A new year is a great opportunity to stop, think, set new goals and plan ahead. Every year comes with opportunities and challenges. Financial challenges are some of the most painful ones entrepreneurs have to deal with.
The loss of a big client or a slowdown in the economy can drive some companies out of business. Making a list of financial challenges and staying close to them can help a small business survive even in times of economic instability.
Here are five financial challenges, and ways to overcome them in 2016:
#1 Don’t have enough working capital
A lot of salaried people live pay check to pay check, similarly businesses too can get into this habit. They’re always waiting for that next big client to pay up. Sometimes, they have overdraft arrangements with their banks that they utilize to pay off salaries or other vendor payments. However, this is something business owners need to be careful about. It’s important to have at least 6 months expenses as working capital which gives the entrepreneur enough breathing space to focus on acquiring new customers and building products.
The best way to avoid an inadequate working capital situation is to figure out a way to cut your costs by 20% and put that aside to build up working capital. If you’re a start-up that is yet to make profits, make sure you are adequately financed.
#2 Cash flow is not consistent
If you’re a project based business, then your cash flow depends on consistent flow of projects and it’s natural not to have consistent sales. In this case, it’s important to have a good business development team that is frequently looking for new projects, or identify a product line that can give you recurring customers.
Non-project based businesses need to start focusing on recurring customers who pay well and on time. If you have recurring customers and they are not paying on time, you need to start renegotiating your payment terms; or start looking for customers with better payment terms.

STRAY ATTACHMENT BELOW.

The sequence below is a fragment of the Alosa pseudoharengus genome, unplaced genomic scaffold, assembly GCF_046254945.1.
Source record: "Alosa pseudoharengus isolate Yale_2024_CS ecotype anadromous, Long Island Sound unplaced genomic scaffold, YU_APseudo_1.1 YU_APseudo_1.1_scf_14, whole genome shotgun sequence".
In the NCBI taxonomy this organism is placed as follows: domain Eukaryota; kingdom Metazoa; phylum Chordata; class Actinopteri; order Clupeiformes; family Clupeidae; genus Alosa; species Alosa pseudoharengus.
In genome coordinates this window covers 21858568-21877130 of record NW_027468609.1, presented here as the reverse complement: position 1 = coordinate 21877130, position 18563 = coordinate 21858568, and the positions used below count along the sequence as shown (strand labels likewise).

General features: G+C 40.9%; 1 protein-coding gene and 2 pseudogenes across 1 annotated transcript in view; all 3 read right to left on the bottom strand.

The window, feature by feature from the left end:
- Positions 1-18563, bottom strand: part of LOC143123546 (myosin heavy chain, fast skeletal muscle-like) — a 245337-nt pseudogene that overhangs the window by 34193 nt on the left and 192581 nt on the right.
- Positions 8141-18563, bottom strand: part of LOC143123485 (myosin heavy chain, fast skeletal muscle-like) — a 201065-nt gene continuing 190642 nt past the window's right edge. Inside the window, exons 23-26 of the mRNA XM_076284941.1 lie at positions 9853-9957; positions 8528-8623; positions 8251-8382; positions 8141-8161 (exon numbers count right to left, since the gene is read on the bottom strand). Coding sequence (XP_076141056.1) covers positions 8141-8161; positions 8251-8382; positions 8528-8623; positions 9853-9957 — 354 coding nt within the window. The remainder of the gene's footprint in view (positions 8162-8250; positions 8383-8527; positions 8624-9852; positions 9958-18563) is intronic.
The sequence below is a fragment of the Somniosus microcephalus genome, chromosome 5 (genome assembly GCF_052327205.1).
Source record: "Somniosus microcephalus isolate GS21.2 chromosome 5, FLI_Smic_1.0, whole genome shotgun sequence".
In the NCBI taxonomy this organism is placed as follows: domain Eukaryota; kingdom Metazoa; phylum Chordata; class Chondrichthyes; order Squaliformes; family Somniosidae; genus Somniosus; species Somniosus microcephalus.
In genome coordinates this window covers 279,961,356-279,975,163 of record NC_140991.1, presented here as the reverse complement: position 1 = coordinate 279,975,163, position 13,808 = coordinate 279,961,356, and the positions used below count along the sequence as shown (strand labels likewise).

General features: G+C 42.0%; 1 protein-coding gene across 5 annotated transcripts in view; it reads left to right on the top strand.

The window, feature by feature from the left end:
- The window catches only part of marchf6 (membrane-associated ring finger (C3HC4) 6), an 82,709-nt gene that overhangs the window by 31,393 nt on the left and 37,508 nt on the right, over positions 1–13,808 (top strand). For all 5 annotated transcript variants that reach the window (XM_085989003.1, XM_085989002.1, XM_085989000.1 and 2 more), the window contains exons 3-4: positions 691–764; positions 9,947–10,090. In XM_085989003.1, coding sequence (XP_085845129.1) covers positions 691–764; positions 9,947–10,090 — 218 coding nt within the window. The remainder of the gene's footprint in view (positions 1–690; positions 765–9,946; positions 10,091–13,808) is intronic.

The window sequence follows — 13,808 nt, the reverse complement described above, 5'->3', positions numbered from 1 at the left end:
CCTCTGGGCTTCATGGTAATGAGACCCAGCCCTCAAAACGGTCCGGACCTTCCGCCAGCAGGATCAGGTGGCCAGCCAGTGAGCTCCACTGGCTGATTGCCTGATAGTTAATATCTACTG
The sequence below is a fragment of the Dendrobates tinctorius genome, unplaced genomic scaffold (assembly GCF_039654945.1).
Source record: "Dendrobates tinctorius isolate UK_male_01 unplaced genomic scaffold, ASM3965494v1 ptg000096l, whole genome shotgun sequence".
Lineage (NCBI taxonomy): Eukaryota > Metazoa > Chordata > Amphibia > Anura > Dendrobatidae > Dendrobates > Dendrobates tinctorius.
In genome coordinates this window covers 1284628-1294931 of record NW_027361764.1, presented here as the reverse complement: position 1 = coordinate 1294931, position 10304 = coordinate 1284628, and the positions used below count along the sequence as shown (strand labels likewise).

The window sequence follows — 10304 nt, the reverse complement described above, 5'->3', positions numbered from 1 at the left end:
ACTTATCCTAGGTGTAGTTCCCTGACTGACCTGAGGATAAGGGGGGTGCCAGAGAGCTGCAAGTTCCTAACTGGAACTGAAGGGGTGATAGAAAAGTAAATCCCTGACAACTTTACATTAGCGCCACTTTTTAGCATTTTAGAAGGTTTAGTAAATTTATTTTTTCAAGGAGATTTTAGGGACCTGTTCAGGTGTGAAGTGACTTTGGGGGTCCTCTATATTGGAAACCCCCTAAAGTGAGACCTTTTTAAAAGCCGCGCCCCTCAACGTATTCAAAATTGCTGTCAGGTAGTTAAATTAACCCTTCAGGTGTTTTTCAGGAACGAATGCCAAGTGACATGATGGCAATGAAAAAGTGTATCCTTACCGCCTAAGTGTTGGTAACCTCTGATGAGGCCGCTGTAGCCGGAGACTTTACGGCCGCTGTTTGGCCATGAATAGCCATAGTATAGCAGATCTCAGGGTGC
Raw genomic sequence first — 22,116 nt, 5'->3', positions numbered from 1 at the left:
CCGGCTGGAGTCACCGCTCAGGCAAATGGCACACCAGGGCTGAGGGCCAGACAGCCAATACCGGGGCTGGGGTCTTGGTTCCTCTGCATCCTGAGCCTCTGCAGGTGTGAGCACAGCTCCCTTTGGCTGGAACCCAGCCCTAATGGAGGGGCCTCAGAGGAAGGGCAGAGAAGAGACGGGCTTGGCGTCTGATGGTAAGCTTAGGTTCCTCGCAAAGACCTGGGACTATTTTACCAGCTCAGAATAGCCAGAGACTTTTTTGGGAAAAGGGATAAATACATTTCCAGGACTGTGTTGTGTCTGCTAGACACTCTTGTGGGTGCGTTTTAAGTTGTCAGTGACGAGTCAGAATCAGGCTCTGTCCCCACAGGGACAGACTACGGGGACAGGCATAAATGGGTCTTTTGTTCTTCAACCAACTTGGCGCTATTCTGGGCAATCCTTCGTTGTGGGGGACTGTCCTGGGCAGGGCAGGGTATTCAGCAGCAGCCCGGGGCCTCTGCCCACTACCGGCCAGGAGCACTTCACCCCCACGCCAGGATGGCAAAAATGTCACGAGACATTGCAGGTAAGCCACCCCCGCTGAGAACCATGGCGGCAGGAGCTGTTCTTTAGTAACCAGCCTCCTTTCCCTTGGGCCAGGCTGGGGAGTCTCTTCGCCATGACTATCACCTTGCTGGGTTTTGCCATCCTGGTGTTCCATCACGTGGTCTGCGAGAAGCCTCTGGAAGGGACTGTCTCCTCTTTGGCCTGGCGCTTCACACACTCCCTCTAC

#3 Paying bills late most of the time
It’s important to identify why this is happening. Is it because you haven’t established a consistent payment cycle? Or, is it because you don’t have enough cash? If it’s a cash flow problem, look at the paragraph above for solutions. Otherwise, it’s important to make a monthly budget and follow it. Set aside a specific day of the week just to go through accounts payables and sign checks.
Tom Caesar, MD of Positive Lending Solutions says, “Setting up a budget is one thing, but living by that budget is the most difficult part. Be disciplined and you will end up years ahead.”
#4 Book-keeping is not organized
Small business owners are usually bad record keepers. And they consider this to be one of the most boring tasks in a business. Hiring an organized book-keeper can save you a lot of time. When I started in business in 2005, a book-keeper was one of my first hires.
If you can’t afford one, find someone on your team who can take on this responsibility. A good administrative assistant can sometimes do an effective job at this.
#5 Unable to project revenues and expenses accurately
If your business is fairly young or dynamic (that is changing everyday), it’s hard to predict revenues. But expenses can be predicted because most of them usually remain the same month on month, except for some unforeseen expenses. It again depends on the nature of business.
More importantly, the mindset of the entrepreneur is very important here. If you’re making impulsive decisions rather than a thoughtful and informed choice, then there’s a probability of expenses going off track. It’s important to think strategic and put a budget in place that acts as a guideline to decision making.
Managing finances is very important in business, and it all starts with developing good habits. Be financially prudent and track your finances to stay ahead of the game.